So the holidays are over and now you’re working on getting rid of those bad habits you’ve resolved to eliminate. They’re negatively affecting your health or emotions and are therefore negatively affecting your performance. They might be health-related (such as smoking, eating too much sugar) or purely behavioral (such as procrastinating).
Perhaps they’re being a bit more stubborn than you expected. Not the best circumstance you start off the new year, and you’re frustrated at not performing at your highest possible level.
Don’t despair; there are solutions. A desire to reach your goal is key, of course, but it is only one ingredient needed to break a bad habit; what you also need is a thoughtful, logical action plan that takes into account the behavioral psychological realities of the challenge.
A good, though partial, action plan should look something like this:
Know your triggers. For most people it is stress or boredom. Humans instinctively reach for something to soothe it, and it often takes the instant-gratification form of sugar, alcohol, nicotine or (these days) distractions like social media.
Train yourself to be mindful enough to know when you are entering your danger zone (i.e. feeling stressed out, tired, bored, etc). Becoming more conscious of your mood and the likelihood of lapsing will help you to act with intention instead of habit.
When you realize you’re in the trigger zone and the impulse has struck with a vengeance, have a plan in place to defeat it. Make it difficult for yourself to indulge those impulses. For example, disable your internet connection before trying to write or read so that the temptation to visit Facebook or espn.com is simply not an option. While you’re at it, hide the remote control, and then throw out the candy and leftover holiday cookies. Make it difficult or impossible to reach for that yummy sugar rush.
But it is not enough to simply enough try to “break” a bad habit; the process is much more effective when actively replacing it with a good habit. If you’re addicted to nicotine, try chewing gum to address the oral fixation, but avoid replacing food for the cigarette. Remember, this isn’t just a habit you’re trying to kick; it’s a lifestyle adjustment. Cultivate a new way of being.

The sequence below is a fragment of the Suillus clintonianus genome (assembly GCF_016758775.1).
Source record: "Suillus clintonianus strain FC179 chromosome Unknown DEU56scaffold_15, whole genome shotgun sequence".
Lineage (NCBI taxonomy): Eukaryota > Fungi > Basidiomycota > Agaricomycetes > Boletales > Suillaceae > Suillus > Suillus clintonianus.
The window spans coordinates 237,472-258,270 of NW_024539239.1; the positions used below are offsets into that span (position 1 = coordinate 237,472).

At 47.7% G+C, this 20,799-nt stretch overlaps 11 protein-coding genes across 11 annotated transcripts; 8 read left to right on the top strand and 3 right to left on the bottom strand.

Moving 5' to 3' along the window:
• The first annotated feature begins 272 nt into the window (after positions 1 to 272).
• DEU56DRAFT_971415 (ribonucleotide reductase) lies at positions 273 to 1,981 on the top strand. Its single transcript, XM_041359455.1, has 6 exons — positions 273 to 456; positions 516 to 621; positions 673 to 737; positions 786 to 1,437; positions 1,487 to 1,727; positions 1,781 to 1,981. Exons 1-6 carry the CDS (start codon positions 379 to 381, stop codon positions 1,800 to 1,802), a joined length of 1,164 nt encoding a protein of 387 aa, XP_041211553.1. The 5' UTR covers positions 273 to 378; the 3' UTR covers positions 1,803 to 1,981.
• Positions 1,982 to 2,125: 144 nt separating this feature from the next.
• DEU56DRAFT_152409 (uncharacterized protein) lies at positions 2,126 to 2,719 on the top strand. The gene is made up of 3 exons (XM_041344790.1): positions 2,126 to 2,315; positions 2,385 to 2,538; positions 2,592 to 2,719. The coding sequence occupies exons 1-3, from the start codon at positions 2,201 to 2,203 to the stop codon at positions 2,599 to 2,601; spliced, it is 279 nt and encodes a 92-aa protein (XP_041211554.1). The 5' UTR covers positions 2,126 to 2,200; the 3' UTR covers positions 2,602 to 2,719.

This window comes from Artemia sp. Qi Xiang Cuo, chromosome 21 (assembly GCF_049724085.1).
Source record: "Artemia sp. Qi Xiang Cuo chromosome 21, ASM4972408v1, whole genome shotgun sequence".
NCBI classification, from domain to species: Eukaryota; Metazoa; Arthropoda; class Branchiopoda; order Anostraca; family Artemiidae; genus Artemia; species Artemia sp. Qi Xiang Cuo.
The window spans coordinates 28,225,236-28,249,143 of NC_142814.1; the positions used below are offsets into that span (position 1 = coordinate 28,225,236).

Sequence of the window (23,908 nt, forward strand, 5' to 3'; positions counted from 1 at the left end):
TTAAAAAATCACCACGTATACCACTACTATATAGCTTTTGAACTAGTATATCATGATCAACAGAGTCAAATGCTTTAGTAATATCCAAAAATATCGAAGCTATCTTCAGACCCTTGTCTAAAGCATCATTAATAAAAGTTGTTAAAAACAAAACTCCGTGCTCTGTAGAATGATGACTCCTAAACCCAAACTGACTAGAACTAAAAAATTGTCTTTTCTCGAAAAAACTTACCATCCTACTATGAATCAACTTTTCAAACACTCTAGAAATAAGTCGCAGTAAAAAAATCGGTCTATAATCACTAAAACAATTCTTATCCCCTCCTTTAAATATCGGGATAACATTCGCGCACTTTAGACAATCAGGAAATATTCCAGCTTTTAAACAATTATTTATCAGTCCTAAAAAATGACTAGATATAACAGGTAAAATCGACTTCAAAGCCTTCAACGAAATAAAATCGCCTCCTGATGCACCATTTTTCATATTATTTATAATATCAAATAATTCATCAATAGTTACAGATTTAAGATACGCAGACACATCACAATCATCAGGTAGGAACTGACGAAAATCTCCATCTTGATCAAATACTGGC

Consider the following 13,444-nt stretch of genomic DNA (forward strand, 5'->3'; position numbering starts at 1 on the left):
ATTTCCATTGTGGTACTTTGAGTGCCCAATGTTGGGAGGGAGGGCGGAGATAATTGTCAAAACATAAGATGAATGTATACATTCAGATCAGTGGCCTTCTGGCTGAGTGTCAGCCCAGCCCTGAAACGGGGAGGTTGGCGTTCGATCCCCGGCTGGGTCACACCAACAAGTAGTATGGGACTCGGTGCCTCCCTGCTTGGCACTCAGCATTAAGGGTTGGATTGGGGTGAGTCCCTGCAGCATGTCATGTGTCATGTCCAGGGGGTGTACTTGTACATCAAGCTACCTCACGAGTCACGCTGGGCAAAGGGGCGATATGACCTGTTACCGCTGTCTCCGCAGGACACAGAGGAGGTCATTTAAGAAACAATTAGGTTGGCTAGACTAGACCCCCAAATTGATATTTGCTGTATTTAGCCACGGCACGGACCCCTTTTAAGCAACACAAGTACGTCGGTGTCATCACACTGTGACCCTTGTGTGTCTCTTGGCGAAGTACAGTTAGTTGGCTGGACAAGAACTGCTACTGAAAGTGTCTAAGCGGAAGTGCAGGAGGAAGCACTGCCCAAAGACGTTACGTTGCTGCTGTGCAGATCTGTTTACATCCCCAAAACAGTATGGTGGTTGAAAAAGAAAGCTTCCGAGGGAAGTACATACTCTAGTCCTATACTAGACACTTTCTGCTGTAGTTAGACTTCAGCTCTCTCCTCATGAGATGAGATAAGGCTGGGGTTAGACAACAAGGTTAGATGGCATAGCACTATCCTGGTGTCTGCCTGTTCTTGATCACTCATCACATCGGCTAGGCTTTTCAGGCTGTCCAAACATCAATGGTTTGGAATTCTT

Social support should be a critical element of your plan as well. Most tasks are easier with a partner, and we often need some social support to make it through the process of kicking a lousy habit. Join up with someone facing a similar challenge. Having a partner to lean on will provide a sense of moral support.
But more than camaraderie, partnership will provide accountability. Having a partner to whom you are accountable can inspire more motivation than any well-intentioned New Year’s resolution. Celebrate your progress together. It can transform a difficult process into an inspiring challenge, and sharing the adversity will likely result in a stronger friendship. If no one you know is interested in joining up, try looking at meetup.com; there are plenty of support groups for just about every situation.
Also, it’s important to accept the fact that there will probably be backsliding. It’s only human to slip up when you’re are triggered. Assume it will happen at some point (most likely in times of stress or fatigue).
Realize that beating yourself up about it will only be counterproductive, resulting in lower self-esteem and motivation. Have a plan in place to deal with backsliding when it happens, such as seeking support and promising yourself to get right back onto the trail again. This sort of attitude will allow you to get back on track faster, and with less stress.
In future posts I’ll flesh out these items further, but hopefully this short list will give you something to start with as you kick off your new year.